Listening to battery enthusiasts wax poetic about the Tesla
recently – – and seeing a few of them appearing on the streets of west Los
Angeles – – I began thinking about the old Tony Curtis film “The Great Race”
(remember every time he smiled, there was a shiny sparkle of superiority that
gleamed from his teeth?). The roads and Holiday Inns have improved dramatically
since the period depicted in the movie, but the idea of testing the claims of
exciting new technology at the dawn of a new transportation age is very much
the same. So let’s have a 21st Century “Great Race” and pit the
Tesla against the other electric car on the market today, the Honda Clarity.
The Tesla is an electric sports car powered by batteries,
while the Clarity is an electric sedan powered by hydrogen (a fuel cell
converts the hydrogen to electricity). The range of each is rated by
USEPA-approved testing at about 230 miles. The similarities end there however –
– the Tesla is the fastest production car ever built at zero to 60 mph, giving
the little hot rod a distinct advantage that would seem to make a race with a
Clarity anything but “great”. Or would it?
The venue for the race has already been set – – in late May,
hydrogen enthusiasts are staging a road rally from BC to BC (Baja California to
British Columbia), some 1400 miles up the west coast of North America. The idea
is to demonstrate the commercialization of numerous hydrogen vehicles and the
fueling stations along the way – – the “Hydrogen Highway” – – that will power
the 2010 winter Olympics in Whistler near Vancouver. Already, clean electric
buses powered by hydrogen fuel cells shuttle skiers around the resorts and
slopes of the soon-to-be Olympic venue.
So all that’s needed for The New Great Race is to get a
Tesla to participate. Surely the champions of battery technology, the
undisputed 0-60 mph speed record-holders, would accept such a challenge. Well,
given that they haven’t, let’s use a little math and imagination to stage The
New Great Race anyway.
Acceleration speeds aside, highway laws in the four
states/provinces along the route will limit competitors to something around 60
miles an hour. The 1400-mile distance means that each car will be driving for about
23.3 hours. At 230 miles range between fueling stops, the cars will also each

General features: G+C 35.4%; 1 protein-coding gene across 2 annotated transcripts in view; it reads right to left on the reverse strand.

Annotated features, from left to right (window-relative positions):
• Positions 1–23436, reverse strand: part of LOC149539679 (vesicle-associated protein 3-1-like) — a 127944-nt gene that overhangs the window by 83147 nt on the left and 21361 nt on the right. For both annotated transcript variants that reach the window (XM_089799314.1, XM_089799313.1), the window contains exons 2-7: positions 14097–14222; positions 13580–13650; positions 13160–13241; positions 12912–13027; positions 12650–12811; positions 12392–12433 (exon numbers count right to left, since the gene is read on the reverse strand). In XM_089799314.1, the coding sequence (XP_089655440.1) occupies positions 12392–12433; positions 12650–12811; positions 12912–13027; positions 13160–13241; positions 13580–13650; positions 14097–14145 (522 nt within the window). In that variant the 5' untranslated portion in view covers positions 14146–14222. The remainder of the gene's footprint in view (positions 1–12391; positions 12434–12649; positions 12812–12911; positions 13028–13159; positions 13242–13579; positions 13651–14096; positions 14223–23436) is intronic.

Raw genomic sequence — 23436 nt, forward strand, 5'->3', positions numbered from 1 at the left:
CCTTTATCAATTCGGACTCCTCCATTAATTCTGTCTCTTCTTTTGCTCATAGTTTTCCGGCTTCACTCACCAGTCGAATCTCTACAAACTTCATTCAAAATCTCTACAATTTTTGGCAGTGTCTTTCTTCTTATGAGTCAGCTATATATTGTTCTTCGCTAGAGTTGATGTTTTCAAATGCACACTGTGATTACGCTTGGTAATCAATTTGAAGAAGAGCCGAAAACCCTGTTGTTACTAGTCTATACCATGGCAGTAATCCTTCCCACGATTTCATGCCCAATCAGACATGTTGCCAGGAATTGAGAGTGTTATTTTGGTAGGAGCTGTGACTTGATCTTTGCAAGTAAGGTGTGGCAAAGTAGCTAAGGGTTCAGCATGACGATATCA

stop 6 times. It takes me about 7 minutes to refuel my Honda Clarity, so add
about 40 minutes for refueling and it will take Team Hydrogen about 24 hours to
get from Tijuana to Vancouver.
Team Battery, however, will need four hours of charging time
for each battery refueling according to the Tesla website. That’s 24 hours for
charging stops in addition to the 23.3 hours of driving for a total of about 48
hours to cover the same distance. Oh well, The New Great Race isn’t so great
In recent testimony before Congress, Energy Secretary Steven
Chu acknowledged that for batteries to compete with the performance expected by
consumers – – and delivered today by the Honda Clarity and other hydrogen
vehicles – – it will take $2 billion of taxpayer subsidies (in the current
energy bill for starters) and many years of R&D. The results are uncertain,
as recent announcements by MIT researchers suggest – – their “breakthrough” in
the lab with lithium batteries that dramatically decreased charging times is
years from commercialization and doesn’t address the half ton of batteries you
still need to lug around to power a car, which makes the battery-electric vehicle
much less efficient than hydrogen-electric vehicles.
By the way, the hype around plug-in electric/gasoline
hybrids is also deflated when examined in a distance-driving setting like this.
That technology would either make all but 40 miles of the trip on gasoline (the
range of the batteries) or stop 35 times to recharge, adding days to the trip.
While all of these technologies are important to help us
kick our oil addiction and solve climate change, the clear winner of The New
Great Race is definitely hydrogen. Cue the sparkling smile and roll the